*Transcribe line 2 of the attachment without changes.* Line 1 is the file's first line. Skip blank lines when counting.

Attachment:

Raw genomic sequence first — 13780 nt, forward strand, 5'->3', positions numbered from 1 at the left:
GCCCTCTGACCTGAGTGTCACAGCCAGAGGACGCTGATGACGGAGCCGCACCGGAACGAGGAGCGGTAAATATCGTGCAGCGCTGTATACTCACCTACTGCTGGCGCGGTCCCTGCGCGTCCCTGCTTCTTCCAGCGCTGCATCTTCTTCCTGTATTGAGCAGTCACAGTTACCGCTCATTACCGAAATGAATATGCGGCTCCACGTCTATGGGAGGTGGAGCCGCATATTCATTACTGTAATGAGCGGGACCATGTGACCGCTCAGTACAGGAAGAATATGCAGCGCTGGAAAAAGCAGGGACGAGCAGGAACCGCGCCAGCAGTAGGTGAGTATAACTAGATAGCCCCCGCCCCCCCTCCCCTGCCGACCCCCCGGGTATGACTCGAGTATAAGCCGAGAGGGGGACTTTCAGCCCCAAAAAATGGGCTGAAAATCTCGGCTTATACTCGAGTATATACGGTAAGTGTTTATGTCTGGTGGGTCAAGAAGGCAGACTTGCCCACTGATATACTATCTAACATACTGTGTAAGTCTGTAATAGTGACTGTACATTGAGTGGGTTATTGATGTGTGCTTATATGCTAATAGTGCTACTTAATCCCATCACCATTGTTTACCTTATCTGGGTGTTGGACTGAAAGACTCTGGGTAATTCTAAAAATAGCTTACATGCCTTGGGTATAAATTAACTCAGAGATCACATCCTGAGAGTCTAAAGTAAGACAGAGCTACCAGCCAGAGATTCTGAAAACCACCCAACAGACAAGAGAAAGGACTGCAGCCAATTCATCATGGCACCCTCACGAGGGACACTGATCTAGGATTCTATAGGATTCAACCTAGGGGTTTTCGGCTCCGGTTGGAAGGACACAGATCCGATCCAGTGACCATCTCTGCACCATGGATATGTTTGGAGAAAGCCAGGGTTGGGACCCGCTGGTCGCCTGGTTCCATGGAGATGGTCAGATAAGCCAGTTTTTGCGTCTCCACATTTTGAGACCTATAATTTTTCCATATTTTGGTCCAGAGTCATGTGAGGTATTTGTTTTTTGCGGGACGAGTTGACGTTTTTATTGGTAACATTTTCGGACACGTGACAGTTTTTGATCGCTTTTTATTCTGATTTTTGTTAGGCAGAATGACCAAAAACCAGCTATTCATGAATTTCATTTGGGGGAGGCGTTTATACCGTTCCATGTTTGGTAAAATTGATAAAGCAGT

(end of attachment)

GCCCTCTGACCTGAGTGTCACAGCCAGAGGACGCTGATGACGGAGCCGCACCGGAACGAGGAGCGGTAAATATCGTGCAGCGCTGTATACTCACCTACTGCTGGCGCGGTCCCTGCGCGTCCCTGCTTCTTCCAGCGCTGCATCTTCTTCCTGTATTGAGCAGTCACAGTTACCGCTCATTACCGAAATGAATATGCGGCTCCACGTCTATGGGAGGTGGAGCCGCATATTCATTACTGTAATGAGCGGGACCATGTGACCGCTCAGTACAGGAAGAATATGCAGCGCTGGAAAAAGCAGGGACGAGCAGGAACCGCGCCAGCAGTAGGTGAGTATAACTAGATAGCCCCCGCCCCCCCTCCCCTGCCGACCCCCCGGGTATGACTCGAGTATAAGCCGAGAGGGGGACTTTCAGCCCCAAAAAATGGGCTGAAAATCTCGGCTTATACTCGAGTATATACGGTAAGTGTTTATGTCTGGTGGGTCAAGAAGGCAGACTTGCCCACTGATATACTATCTAACATACTGTGTAAGTCTGTAATAGTGACTGTACATTGAGTGGGTTATTGATGTGTGCTTATATGCTAATAGTGCTACTTAATCCCATCACCATTGTTTACCTTATCTGGGTGTTGGACTGAAAGACTCTGGGTAATTCTAAAAATAGCTTACATGCCTTGGGTATAAATTAACTCAGAGATCACATCCTGAGAGTCTAAAGTAAGACAGAGCTACCAGCCAGAGATTCTGAAAACCACCCAACAGACAAGAGAAAGGACTGCAGCCAATTCATCATGGCACCCTCACGAGGGACACTGATCTAGGATTCTATAGGATTCAACCTAGGGGTTTTCGGCTCCGGTTGGAAGGACACAGATCCGATCCAGTGACCATCTCTGCACCATGGATATGTTTGGAGAAAGCCAGGGTTGGGACCCGCTGGTCGCCTGGTTCCATGGAGATGGTCAGATAAGCCAGTTTTTGCGTCTCCACATTTTGAGACCTATAATTTTTCCATATTTTGGTCCAGAGTCATGTGAGGTATTTGTTTTTTGCGGGACGAGTTGACGTTTTTATTGGTAACATTTTCGGACACGTGACAGTTTTTGATCGCTTTTTATTCTGATTTTTGTTAGGCAGAATGACCAAAAACCAGCTATTCATGAATTTCATTTGGGGGAGGCGTTTATACCGTTCCATGTTTGGTAAAATTGATAAAGCAGT